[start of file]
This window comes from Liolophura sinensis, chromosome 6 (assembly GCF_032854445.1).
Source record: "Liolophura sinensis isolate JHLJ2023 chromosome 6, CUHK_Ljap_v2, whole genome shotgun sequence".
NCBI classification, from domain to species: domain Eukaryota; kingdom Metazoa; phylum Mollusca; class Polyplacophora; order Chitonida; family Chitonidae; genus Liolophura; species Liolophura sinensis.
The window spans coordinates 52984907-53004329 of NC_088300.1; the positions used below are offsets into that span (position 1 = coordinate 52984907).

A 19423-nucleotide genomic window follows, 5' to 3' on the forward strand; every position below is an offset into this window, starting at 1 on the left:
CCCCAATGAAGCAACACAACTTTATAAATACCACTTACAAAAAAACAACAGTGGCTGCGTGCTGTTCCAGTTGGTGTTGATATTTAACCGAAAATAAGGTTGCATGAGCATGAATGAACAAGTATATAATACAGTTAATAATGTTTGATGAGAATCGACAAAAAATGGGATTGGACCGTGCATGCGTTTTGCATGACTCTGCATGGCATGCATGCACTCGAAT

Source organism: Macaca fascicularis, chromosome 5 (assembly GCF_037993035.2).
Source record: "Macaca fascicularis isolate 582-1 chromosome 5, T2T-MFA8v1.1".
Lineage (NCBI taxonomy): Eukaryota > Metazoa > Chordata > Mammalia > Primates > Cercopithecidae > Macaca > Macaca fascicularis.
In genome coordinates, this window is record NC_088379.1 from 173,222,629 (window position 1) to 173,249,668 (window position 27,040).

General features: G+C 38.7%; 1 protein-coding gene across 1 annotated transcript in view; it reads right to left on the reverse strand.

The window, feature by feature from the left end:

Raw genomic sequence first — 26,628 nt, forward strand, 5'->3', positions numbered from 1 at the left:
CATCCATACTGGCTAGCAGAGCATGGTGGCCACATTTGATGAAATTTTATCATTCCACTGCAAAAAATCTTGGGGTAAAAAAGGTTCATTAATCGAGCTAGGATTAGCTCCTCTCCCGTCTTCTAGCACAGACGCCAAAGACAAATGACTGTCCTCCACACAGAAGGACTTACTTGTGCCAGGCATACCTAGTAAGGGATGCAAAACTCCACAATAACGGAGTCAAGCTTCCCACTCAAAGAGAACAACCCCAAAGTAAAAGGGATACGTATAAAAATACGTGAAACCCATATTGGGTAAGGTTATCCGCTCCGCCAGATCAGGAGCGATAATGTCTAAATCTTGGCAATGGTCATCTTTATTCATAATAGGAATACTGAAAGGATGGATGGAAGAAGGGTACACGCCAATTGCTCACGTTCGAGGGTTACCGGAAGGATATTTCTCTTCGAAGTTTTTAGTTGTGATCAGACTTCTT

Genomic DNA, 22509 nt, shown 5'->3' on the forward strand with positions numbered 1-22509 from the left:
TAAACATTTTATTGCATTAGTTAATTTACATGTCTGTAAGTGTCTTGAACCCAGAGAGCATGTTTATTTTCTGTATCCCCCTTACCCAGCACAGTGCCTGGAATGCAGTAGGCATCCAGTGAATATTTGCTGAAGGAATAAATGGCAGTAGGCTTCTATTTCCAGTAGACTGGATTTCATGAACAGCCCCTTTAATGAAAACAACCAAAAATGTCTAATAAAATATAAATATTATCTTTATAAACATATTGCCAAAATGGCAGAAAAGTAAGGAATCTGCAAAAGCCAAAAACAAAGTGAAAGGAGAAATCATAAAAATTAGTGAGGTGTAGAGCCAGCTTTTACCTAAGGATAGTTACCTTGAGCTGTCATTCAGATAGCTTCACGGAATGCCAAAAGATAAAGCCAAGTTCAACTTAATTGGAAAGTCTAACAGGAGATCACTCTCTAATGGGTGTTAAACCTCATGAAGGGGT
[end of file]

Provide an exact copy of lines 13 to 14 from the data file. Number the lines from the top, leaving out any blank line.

Raw genomic sequence first — 26,628 nt, forward strand, 5'->3', positions numbered from 1 at the left:
CATCCATACTGGCTAGCAGAGCATGGTGGCCACATTTGATGAAATTTTATCATTCCACTGCAAAAAATCTTGGGGTAAAAAAGGTTCATTAATCGAGCTAGGATTAGCTCCTCTCCCGTCTTCTAGCACAGACGCCAAAGACAAATGACTGTCCTCCACACAGAAGGACTTACTTGTGCCAGGCATACCTAGTAAGGGATGCAAAACTCCACAATAACGGAGTCAAGCTTCCCACTCAAAGAGAACAACCCCAAAGTAAAAGGGATACGTATAAAAATACGTGAAACCCATATTGGGTAAGGTTATCCGCTCCGCCAGATCAGGAGCGATAATGTCTAAATCTTGGCAATGGTCATCTTTATTCATAATAGGAATACTGAAAGGATGGATGGAAGAAGGGTACACGCCAATTGCTCACGTTCGAGGGTTACCGGAAGGATATTTCTCTTCGAAGTTTTTAGTTGTGATCAGACTTCTT